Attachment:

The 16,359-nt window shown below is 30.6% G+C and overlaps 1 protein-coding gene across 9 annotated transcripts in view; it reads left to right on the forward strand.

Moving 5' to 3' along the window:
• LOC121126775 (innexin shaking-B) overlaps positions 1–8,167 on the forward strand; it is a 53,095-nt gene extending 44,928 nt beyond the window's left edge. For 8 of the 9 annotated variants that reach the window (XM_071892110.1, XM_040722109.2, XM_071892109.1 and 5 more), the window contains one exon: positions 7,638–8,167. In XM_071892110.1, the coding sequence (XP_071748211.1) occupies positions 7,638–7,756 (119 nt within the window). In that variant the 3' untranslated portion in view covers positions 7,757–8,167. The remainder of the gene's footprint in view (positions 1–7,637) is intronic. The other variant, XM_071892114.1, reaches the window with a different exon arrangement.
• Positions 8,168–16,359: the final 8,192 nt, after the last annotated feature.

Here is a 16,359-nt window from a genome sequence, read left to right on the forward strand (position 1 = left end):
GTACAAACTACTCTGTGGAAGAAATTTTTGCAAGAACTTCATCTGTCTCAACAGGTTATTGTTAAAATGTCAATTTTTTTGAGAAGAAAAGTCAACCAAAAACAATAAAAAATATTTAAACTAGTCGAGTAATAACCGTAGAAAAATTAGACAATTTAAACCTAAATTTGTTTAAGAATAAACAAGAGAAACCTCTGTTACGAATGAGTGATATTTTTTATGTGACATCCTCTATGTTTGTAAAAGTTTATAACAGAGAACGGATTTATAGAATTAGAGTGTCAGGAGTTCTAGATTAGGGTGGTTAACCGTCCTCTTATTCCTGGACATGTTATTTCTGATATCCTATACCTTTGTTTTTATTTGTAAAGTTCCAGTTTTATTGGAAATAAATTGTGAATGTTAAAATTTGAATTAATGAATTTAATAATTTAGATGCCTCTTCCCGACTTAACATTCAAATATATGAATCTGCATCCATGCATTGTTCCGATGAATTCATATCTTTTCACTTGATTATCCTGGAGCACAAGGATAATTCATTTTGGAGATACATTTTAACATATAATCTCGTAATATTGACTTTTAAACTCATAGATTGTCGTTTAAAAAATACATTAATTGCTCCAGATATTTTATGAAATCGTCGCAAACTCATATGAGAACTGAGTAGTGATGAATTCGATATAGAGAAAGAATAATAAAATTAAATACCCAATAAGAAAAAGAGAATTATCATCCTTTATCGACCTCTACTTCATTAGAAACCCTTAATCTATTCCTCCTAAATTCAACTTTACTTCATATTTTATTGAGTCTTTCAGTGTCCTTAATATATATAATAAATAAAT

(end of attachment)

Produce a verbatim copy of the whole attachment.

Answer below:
The 16,359-nt window shown below is 30.6% G+C and overlaps 1 protein-coding gene across 9 annotated transcripts in view; it reads left to right on the forward strand.

Moving 5' to 3' along the window:
• LOC121126775 (innexin shaking-B) overlaps positions 1–8,167 on the forward strand; it is a 53,095-nt gene extending 44,928 nt beyond the window's left edge. For 8 of the 9 annotated variants that reach the window (XM_071892110.1, XM_040722109.2, XM_071892109.1 and 5 more), the window contains one exon: positions 7,638–8,167. In XM_071892110.1, the coding sequence (XP_071748211.1) occupies positions 7,638–7,756 (119 nt within the window). In that variant the 3' untranslated portion in view covers positions 7,757–8,167. The remainder of the gene's footprint in view (positions 1–7,637) is intronic. The other variant, XM_071892114.1, reaches the window with a different exon arrangement.
• Positions 8,168–16,359: the final 8,192 nt, after the last annotated feature.

Here is a 16,359-nt window from a genome sequence, read left to right on the forward strand (position 1 = left end):
GTACAAACTACTCTGTGGAAGAAATTTTTGCAAGAACTTCATCTGTCTCAACAGGTTATTGTTAAAATGTCAATTTTTTTGAGAAGAAAAGTCAACCAAAAACAATAAAAAATATTTAAACTAGTCGAGTAATAACCGTAGAAAAATTAGACAATTTAAACCTAAATTTGTTTAAGAATAAACAAGAGAAACCTCTGTTACGAATGAGTGATATTTTTTATGTGACATCCTCTATGTTTGTAAAAGTTTATAACAGAGAACGGATTTATAGAATTAGAGTGTCAGGAGTTCTAGATTAGGGTGGTTAACCGTCCTCTTATTCCTGGACATGTTATTTCTGATATCCTATACCTTTGTTTTTATTTGTAAAGTTCCAGTTTTATTGGAAATAAATTGTGAATGTTAAAATTTGAATTAATGAATTTAATAATTTAGATGCCTCTTCCCGACTTAACATTCAAATATATGAATCTGCATCCATGCATTGTTCCGATGAATTCATATCTTTTCACTTGATTATCCTGGAGCACAAGGATAATTCATTTTGGAGATACATTTTAACATATAATCTCGTAATATTGACTTTTAAACTCATAGATTGTCGTTTAAAAAATACATTAATTGCTCCAGATATTTTATGAAATCGTCGCAAACTCATATGAGAACTGAGTAGTGATGAATTCGATATAGAGAAAGAATAATAAAATTAAATACCCAATAAGAAAAAGAGAATTATCATCCTTTATCGACCTCTACTTCATTAGAAACCCTTAATCTATTCCTCCTAAATTCAACTTTACTTCATATTTTATTGAGTCTTTCAGTGTCCTTAATATATATAATAAATAAAT